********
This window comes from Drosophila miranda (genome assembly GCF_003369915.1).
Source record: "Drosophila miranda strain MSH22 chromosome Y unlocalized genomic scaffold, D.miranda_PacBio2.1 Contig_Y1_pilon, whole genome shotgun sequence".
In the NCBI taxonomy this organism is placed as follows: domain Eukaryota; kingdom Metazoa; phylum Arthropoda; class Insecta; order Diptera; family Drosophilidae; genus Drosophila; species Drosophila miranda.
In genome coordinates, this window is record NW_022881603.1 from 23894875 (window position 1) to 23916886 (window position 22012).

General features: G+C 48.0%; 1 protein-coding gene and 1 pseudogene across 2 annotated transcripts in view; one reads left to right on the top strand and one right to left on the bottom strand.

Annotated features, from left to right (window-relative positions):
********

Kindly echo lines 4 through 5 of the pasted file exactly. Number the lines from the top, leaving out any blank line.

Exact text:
In genome coordinates, this window is record NW_022881603.1 from 23894875 (window position 1) to 23916886 (window position 22012).

General features: G+C 48.0%; 1 protein-coding gene and 1 pseudogene across 2 annotated transcripts in view; one reads left to right on the top strand and one right to left on the bottom strand.